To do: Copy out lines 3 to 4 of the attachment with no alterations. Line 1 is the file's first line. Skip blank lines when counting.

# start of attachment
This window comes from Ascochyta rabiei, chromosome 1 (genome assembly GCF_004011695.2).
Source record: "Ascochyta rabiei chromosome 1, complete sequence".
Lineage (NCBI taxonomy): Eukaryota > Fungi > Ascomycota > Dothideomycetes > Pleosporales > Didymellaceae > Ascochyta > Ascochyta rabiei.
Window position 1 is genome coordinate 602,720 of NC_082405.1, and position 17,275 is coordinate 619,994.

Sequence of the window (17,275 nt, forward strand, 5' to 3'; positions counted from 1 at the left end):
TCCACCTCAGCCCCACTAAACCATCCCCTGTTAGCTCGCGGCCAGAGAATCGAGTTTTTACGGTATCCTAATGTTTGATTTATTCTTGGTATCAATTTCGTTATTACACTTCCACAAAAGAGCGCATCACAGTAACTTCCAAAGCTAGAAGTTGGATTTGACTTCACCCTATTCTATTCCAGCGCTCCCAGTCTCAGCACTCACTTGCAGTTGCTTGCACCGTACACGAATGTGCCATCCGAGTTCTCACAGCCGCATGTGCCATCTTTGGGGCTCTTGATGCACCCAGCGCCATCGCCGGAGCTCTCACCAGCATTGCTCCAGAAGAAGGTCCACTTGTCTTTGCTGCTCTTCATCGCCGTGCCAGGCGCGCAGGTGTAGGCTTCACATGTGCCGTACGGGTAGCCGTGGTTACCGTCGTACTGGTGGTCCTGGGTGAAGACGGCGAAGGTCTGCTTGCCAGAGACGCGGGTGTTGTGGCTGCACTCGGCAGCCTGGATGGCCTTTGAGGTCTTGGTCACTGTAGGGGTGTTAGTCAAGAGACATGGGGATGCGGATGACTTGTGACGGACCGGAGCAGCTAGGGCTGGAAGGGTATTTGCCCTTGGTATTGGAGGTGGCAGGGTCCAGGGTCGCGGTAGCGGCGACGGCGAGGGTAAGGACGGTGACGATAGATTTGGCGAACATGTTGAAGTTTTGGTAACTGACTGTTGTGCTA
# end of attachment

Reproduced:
Lineage (NCBI taxonomy): Eukaryota > Fungi > Ascomycota > Dothideomycetes > Pleosporales > Didymellaceae > Ascochyta > Ascochyta rabiei.
Window position 1 is genome coordinate 602,720 of NC_082405.1, and position 17,275 is coordinate 619,994.